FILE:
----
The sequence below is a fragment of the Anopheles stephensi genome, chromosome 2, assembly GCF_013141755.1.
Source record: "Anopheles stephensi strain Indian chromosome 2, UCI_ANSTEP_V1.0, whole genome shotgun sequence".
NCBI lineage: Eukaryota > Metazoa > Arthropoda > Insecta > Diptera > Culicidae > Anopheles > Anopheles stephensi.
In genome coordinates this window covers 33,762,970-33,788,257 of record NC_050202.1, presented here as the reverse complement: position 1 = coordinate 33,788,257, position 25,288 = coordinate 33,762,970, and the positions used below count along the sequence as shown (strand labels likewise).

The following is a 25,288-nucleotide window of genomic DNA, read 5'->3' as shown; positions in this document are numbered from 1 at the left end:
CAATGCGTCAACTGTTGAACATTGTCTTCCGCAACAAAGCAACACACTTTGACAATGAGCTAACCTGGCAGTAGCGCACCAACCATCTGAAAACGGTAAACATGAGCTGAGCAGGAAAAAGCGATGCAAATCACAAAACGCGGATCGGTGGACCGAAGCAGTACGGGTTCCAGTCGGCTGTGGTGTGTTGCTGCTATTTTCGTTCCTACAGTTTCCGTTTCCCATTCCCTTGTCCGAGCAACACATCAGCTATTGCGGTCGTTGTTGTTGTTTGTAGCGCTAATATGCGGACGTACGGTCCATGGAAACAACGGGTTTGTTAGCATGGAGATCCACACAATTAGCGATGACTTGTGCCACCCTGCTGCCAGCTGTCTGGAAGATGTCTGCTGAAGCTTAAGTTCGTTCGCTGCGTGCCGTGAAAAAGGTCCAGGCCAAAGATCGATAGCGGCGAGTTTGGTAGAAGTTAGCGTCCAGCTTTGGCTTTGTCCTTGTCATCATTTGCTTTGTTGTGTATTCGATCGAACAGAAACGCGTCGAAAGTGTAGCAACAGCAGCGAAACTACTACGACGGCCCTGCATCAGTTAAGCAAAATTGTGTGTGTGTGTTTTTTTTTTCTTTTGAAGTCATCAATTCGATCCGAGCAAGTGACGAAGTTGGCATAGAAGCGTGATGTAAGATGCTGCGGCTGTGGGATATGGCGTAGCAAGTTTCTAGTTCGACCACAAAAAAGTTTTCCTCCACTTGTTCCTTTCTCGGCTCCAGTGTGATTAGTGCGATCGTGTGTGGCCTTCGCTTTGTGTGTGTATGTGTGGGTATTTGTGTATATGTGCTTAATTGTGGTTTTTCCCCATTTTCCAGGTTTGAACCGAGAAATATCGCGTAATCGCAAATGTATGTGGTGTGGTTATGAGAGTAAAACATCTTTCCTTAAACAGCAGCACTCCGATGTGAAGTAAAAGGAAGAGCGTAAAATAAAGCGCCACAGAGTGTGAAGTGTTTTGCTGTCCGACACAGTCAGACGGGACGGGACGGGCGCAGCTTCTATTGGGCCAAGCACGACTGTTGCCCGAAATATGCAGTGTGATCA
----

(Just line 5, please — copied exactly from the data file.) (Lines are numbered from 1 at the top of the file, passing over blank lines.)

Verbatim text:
The following is a 25,288-nucleotide window of genomic DNA, read 5'->3' as shown; positions in this document are numbered from 1 at the left end: